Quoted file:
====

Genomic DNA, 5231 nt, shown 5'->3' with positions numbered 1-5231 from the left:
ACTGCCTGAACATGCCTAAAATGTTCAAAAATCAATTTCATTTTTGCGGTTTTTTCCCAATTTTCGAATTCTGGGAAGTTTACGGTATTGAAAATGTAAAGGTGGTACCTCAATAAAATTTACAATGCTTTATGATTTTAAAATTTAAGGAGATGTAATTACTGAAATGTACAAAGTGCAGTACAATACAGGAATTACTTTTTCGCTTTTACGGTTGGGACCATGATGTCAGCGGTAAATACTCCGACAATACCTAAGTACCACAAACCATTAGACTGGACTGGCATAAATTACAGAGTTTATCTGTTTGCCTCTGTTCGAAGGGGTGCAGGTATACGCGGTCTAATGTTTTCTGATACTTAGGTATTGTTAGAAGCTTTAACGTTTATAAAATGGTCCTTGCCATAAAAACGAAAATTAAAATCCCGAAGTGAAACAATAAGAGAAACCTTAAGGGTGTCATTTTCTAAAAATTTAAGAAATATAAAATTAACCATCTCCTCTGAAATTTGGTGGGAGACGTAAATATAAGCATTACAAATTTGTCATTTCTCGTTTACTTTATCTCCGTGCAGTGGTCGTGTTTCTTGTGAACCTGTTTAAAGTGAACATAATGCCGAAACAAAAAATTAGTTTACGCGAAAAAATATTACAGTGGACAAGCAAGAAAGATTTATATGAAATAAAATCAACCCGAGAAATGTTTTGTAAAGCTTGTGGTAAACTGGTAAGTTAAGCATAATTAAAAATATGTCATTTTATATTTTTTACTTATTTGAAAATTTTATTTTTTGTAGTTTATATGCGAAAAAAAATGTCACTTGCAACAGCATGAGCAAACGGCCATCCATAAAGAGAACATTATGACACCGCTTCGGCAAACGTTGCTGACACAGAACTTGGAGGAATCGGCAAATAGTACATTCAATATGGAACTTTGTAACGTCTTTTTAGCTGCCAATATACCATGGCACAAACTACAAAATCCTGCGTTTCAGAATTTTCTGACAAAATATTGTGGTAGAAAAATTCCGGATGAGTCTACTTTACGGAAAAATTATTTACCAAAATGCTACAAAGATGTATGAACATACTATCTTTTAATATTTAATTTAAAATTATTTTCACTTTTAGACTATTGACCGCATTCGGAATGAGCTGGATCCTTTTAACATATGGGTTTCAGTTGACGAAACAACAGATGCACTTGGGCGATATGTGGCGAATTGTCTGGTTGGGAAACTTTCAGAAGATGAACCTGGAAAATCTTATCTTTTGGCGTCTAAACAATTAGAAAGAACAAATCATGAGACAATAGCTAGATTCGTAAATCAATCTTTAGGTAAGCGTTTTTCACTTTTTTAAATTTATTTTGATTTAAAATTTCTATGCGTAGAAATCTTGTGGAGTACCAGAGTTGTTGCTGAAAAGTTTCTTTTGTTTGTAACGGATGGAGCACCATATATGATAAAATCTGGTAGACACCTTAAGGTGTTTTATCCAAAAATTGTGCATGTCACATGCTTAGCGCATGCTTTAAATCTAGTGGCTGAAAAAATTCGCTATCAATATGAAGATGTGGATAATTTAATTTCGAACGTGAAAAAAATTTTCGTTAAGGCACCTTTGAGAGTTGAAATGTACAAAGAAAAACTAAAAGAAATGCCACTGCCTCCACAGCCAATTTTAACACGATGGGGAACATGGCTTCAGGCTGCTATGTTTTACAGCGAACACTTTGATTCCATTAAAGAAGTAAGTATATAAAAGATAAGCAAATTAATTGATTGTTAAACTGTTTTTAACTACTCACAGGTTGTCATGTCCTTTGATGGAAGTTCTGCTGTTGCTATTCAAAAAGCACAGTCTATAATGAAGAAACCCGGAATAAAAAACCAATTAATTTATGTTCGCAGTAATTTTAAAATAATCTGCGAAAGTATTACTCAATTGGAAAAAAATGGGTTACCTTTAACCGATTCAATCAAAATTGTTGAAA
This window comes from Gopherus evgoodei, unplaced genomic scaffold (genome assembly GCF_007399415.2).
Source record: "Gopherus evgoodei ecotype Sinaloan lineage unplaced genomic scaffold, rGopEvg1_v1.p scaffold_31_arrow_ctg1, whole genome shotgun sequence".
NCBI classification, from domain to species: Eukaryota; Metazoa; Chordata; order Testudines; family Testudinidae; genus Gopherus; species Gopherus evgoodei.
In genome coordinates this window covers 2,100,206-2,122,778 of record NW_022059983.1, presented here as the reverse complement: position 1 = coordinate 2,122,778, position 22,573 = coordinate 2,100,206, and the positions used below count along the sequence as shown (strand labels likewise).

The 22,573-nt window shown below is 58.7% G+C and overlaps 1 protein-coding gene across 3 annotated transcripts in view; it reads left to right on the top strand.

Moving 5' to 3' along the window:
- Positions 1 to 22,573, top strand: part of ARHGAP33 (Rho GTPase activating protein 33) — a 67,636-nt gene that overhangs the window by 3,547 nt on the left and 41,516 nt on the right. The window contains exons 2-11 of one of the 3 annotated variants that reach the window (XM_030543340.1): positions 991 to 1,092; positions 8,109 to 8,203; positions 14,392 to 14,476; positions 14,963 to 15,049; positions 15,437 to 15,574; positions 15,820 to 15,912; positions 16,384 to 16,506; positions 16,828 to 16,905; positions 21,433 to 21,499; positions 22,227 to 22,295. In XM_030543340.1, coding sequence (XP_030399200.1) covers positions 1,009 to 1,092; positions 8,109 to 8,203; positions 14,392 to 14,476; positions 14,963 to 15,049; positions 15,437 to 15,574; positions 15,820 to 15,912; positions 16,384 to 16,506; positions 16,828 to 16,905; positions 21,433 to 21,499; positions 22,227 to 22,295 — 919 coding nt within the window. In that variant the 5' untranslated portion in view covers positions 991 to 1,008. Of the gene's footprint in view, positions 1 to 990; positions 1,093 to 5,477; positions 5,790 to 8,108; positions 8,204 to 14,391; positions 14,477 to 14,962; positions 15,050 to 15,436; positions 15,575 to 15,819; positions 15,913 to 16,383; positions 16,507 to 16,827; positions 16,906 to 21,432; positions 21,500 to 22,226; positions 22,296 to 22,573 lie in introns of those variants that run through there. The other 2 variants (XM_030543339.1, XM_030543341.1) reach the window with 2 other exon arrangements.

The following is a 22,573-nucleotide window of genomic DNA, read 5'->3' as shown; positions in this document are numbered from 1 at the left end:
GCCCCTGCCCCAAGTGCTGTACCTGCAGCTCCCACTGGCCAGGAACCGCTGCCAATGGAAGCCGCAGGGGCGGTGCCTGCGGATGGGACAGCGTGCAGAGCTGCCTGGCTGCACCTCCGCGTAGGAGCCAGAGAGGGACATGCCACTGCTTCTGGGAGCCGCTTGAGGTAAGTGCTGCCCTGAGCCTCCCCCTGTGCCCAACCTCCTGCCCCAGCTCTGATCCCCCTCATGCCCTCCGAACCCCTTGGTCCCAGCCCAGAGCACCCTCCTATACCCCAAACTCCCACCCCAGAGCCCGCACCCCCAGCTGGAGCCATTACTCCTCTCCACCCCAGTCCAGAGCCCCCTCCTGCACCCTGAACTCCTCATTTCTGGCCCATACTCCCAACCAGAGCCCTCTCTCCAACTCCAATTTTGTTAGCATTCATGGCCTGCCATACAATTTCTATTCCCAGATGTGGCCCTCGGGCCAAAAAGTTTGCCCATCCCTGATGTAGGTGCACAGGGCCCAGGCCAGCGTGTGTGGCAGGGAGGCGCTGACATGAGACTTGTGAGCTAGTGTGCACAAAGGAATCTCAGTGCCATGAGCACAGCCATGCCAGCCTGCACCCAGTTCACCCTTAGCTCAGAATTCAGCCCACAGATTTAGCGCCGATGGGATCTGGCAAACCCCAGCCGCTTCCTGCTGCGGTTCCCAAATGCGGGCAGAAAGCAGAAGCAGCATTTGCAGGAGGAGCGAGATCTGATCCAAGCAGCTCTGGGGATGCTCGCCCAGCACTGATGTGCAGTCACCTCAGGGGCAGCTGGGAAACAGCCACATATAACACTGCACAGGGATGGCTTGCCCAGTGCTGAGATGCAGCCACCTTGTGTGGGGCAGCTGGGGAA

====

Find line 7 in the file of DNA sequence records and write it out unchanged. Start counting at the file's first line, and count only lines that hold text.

The 22,573-nt window shown below is 58.7% G+C and overlaps 1 protein-coding gene across 3 annotated transcripts in view; it reads left to right on the top strand.